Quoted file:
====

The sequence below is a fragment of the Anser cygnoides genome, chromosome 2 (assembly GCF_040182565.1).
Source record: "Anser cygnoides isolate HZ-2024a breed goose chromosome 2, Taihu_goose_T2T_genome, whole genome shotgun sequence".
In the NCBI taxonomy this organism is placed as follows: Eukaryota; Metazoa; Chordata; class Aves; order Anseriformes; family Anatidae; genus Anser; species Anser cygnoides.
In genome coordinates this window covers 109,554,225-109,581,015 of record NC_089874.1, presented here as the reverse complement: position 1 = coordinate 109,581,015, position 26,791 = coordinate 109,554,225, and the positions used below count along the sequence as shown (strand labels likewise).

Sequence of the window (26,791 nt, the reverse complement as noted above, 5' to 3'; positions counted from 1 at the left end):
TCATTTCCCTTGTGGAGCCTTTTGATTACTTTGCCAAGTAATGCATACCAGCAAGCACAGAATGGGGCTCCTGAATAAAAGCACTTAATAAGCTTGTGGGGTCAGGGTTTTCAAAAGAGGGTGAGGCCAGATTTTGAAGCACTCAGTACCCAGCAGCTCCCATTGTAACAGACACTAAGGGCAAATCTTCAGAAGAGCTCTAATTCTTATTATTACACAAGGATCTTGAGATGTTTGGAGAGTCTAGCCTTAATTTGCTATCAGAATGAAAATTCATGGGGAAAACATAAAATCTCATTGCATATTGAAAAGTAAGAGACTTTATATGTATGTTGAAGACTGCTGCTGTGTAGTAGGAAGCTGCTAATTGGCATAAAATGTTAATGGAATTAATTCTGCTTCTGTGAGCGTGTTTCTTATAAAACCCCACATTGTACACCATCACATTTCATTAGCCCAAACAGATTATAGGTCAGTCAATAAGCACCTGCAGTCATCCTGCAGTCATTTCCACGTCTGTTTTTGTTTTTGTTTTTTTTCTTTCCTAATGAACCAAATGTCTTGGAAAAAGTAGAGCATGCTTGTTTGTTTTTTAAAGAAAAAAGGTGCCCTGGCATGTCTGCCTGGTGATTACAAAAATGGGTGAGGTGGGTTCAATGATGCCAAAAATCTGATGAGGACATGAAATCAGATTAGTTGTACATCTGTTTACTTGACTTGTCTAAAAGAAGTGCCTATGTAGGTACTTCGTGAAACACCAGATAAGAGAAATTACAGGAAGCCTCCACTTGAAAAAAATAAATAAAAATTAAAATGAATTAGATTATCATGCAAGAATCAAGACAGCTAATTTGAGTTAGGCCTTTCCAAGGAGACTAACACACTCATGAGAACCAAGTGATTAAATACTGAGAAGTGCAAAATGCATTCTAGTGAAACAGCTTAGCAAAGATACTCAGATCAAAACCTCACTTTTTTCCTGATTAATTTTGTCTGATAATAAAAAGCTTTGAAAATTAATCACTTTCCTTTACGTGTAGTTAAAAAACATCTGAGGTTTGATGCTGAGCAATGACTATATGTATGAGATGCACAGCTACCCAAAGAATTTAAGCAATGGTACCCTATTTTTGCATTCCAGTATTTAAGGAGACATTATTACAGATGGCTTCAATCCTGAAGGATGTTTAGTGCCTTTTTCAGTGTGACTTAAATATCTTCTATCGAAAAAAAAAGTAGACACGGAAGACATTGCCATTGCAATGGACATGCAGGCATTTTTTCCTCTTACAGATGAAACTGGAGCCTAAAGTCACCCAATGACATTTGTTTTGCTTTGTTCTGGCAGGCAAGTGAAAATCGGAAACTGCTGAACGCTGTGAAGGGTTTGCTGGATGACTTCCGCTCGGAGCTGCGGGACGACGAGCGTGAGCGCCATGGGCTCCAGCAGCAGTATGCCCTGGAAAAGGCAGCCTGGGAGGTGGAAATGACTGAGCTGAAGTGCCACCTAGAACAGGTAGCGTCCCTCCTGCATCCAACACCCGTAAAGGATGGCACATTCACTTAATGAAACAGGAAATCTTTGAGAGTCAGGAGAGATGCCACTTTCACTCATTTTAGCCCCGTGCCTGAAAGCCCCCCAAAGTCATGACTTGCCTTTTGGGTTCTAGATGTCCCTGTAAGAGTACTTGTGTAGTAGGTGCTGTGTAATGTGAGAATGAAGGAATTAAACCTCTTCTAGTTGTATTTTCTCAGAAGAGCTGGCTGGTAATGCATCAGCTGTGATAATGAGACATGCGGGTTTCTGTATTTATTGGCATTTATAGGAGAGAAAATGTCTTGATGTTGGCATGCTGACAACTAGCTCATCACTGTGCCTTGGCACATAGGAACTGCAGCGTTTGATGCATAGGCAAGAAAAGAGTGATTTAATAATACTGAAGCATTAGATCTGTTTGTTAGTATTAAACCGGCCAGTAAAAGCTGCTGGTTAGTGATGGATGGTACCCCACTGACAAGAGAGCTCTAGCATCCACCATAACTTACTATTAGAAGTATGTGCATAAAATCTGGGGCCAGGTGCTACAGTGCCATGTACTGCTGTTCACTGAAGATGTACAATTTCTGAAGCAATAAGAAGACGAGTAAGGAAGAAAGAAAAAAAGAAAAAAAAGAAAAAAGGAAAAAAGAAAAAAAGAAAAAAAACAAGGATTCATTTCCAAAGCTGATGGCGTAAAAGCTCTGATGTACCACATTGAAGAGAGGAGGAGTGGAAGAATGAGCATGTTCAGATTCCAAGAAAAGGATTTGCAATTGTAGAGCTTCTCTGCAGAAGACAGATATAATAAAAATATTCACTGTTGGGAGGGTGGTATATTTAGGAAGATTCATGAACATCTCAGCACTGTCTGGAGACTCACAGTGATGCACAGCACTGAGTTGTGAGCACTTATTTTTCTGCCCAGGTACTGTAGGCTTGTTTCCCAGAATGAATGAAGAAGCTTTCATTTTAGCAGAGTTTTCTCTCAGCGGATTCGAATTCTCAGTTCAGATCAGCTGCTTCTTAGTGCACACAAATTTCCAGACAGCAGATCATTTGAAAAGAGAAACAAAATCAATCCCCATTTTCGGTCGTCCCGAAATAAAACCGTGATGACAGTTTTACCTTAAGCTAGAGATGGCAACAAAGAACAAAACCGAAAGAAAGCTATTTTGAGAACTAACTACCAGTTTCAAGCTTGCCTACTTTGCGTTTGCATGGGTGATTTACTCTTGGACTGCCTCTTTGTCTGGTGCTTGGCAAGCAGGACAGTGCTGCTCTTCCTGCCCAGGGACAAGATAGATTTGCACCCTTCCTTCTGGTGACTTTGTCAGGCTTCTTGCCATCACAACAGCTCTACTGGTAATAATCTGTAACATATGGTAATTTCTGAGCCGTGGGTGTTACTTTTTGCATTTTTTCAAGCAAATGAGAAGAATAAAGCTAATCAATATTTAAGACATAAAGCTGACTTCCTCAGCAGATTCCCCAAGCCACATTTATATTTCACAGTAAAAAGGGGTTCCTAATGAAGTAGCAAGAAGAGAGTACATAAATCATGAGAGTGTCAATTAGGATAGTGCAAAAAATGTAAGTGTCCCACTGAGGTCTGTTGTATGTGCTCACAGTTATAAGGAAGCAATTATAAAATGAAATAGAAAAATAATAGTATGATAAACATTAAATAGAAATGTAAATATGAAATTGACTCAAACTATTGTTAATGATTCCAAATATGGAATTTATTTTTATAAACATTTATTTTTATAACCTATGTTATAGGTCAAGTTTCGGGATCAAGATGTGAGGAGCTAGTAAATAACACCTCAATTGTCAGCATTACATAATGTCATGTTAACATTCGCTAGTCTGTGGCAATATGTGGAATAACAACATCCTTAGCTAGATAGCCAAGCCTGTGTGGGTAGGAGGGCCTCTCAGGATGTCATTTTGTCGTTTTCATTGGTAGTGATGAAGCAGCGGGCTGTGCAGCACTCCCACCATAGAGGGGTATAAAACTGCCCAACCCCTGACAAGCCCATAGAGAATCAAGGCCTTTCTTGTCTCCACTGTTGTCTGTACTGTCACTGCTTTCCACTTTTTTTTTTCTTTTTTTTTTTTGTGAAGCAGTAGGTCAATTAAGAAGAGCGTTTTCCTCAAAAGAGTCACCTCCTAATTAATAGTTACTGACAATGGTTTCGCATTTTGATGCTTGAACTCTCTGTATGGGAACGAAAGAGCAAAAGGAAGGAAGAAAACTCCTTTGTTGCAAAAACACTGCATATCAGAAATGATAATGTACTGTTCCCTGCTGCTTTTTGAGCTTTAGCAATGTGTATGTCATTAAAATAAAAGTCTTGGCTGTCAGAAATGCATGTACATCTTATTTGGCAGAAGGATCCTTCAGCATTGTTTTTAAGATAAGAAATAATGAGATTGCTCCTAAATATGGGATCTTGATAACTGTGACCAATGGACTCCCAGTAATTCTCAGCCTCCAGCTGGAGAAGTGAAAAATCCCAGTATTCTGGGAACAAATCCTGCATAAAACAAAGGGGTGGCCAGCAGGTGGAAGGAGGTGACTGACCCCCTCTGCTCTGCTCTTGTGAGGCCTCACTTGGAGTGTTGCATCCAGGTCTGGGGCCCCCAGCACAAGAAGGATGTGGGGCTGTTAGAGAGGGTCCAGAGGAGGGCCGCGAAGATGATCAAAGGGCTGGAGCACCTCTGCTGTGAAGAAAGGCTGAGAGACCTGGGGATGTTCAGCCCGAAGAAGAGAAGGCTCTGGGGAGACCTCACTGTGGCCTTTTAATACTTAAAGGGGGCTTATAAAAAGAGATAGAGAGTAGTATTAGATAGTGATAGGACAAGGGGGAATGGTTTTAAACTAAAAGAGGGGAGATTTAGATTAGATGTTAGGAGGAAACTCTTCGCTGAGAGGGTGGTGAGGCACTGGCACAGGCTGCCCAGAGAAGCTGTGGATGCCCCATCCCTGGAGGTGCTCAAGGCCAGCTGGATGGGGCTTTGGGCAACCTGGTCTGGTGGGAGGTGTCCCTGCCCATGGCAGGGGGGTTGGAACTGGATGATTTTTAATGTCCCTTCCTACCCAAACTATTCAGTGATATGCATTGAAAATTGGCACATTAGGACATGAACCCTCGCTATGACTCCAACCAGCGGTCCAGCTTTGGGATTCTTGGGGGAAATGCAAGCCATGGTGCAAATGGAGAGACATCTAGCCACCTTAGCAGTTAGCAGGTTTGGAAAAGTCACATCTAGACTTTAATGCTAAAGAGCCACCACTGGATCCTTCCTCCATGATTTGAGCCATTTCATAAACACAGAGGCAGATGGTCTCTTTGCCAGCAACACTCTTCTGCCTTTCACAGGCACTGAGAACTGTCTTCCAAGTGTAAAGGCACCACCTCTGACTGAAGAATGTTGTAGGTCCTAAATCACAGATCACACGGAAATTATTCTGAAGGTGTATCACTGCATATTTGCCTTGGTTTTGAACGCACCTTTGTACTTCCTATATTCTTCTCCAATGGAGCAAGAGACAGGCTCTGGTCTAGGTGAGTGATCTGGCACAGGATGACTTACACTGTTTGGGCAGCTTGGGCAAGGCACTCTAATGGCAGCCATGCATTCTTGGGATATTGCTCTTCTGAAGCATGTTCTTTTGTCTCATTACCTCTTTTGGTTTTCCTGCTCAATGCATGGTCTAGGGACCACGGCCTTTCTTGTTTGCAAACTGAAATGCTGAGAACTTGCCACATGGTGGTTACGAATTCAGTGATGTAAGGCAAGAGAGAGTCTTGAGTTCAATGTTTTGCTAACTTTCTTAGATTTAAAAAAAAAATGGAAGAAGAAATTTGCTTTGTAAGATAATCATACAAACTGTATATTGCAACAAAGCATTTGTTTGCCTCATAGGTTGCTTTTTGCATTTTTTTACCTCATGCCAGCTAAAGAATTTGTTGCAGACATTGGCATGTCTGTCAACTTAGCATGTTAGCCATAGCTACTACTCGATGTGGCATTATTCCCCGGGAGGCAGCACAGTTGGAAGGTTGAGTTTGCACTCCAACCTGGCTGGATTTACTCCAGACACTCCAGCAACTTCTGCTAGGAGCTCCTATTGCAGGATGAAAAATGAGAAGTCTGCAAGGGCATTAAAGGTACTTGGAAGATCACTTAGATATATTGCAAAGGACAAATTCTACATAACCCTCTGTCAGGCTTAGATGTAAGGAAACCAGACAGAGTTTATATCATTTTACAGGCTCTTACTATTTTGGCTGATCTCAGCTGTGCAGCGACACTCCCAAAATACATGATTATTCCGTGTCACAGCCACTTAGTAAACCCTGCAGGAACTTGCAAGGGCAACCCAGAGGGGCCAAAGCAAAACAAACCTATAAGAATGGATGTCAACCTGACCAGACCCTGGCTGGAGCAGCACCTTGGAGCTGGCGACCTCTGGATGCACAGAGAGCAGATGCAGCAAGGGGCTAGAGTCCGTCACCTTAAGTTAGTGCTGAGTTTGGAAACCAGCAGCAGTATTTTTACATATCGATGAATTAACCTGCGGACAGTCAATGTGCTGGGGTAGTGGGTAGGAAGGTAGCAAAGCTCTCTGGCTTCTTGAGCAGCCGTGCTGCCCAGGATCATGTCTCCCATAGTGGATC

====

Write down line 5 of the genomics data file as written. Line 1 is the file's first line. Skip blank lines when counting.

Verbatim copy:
Sequence of the window (26,791 nt, the reverse complement as noted above, 5' to 3'; positions counted from 1 at the left end):